We documented 4 cases of severe acute respiratory syndrome coronavirus 2 reinfection by non-variant of concern strains among healthcare workers in Campinas, Brazil. We isolated infectious particles from nasopharyngeal secretions during both infection episodes. Improved and continued protection measures are necessary to mitigate the risk for reinfection among healthcare workers.


Subject(s)
COVID-19/diagnosis , Health Personnel , Reinfection/diagnosis , Reinfection/virology , SARS-CoV-2/isolation & purification , Virus Shedding , Adult , Brazil/epidemiology , COVID-19/epidemiology , Female , Humans , Middle Aged , Reinfection/therapy
5.
Cell Metab ; 32(3): 437-446.e5, 2020 09 01.
Article in English | MEDLINE | ID: covidwho-670096

ABSTRACT

COVID-19 can result in severe lung injury. It remained to be determined why diabetic individuals with uncontrolled glucose levels are more prone to develop the severe form of COVID-19. The molecular mechanism underlying SARS-CoV-2 infection and what determines the onset of the cytokine storm found in severe COVID-19 patients are unknown. Monocytes and macrophages are the most enriched immune cell types in the lungs of COVID-19 patients and appear to have a central role in the pathogenicity of the disease. These cells adapt their metabolism upon infection and become highly glycolytic, which facilitates SARS-CoV-2 replication. The infection triggers mitochondrial ROS production, which induces stabilization of hypoxia-inducible factor-1α (HIF-1α) and consequently promotes glycolysis. HIF-1α-induced changes in monocyte metabolism by SARS-CoV-2 infection directly inhibit T cell response and reduce epithelial cell survival. Targeting HIF-1ɑ may have great therapeutic potential for the development of novel drugs to treat COVID-19.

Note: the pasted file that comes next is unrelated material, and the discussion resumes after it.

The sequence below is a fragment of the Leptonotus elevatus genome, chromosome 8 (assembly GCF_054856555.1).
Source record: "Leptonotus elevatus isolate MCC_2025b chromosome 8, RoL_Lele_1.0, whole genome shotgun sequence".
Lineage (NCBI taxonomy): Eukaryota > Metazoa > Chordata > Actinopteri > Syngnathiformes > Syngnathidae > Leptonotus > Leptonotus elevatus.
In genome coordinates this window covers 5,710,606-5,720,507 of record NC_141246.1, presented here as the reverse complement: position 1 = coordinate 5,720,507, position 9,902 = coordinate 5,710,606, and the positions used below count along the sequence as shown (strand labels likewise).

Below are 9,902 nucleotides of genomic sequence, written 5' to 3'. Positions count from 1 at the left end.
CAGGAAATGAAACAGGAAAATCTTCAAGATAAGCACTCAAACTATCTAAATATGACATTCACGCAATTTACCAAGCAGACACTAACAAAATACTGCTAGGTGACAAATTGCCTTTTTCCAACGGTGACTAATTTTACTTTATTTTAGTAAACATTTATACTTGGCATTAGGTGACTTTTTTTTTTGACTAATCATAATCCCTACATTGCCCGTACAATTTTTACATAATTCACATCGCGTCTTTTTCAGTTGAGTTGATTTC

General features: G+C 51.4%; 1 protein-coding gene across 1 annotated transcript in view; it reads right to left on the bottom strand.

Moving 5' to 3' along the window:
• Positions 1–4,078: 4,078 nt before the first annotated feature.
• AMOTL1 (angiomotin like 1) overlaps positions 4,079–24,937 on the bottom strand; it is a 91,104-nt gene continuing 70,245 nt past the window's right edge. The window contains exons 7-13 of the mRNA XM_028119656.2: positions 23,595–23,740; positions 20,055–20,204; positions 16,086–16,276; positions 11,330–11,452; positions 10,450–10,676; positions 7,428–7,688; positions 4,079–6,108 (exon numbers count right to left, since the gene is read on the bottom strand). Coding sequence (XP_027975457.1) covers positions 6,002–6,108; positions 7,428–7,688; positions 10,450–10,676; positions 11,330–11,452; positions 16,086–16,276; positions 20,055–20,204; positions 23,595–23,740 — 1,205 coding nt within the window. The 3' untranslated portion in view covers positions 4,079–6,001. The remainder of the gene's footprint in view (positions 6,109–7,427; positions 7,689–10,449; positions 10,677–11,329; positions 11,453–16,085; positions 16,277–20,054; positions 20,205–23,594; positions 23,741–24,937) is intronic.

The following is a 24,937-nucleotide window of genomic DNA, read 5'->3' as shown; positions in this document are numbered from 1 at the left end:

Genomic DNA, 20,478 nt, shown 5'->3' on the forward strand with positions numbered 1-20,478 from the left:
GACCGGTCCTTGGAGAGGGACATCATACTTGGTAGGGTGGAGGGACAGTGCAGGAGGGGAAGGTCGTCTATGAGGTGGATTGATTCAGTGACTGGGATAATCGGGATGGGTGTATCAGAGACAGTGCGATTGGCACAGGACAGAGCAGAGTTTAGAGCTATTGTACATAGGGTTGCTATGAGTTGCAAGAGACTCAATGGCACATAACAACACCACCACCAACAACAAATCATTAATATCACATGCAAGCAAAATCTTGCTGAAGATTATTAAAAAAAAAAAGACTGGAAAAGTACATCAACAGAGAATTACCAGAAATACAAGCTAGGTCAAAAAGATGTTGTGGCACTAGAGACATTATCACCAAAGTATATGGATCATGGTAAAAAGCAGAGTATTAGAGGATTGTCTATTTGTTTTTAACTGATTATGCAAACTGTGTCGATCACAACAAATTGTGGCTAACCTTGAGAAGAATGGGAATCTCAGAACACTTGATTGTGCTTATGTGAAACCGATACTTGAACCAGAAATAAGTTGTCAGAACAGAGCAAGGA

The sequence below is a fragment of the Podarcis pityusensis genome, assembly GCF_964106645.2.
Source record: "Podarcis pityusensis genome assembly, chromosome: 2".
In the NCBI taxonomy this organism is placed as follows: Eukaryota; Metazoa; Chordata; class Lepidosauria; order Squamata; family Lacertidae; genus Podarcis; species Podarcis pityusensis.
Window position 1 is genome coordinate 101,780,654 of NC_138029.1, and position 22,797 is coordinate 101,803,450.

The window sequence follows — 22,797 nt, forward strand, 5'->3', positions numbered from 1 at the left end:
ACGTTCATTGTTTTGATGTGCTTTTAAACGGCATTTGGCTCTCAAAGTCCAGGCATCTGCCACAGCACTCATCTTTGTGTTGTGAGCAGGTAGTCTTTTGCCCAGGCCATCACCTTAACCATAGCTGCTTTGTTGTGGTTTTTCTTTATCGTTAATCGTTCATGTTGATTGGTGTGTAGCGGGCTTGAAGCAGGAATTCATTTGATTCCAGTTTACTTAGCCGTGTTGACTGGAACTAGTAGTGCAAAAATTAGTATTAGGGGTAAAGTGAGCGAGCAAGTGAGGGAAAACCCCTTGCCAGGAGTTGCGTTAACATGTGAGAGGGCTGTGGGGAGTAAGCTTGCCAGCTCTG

Subject(s)
Betacoronavirus/physiology , Blood Glucose/metabolism , Coronavirus Infections/complications , Diabetes Complications/complications , Hypoxia-Inducible Factor 1, alpha Subunit/metabolism , Monocytes/metabolism , Pneumonia, Viral/complications , Adult , COVID-19 , Cell Line , Coronavirus Infections/metabolism , Diabetes Complications/metabolism , Diabetes Mellitus/metabolism , Female , Glycolysis , Humans , Inflammation/complications , Inflammation/metabolism , Male , Middle Aged , Monocytes/virology , Pandemics , Pneumonia, Viral/metabolism , Reactive Oxygen Species/metabolism , SARS-CoV-2 , Signal Transduction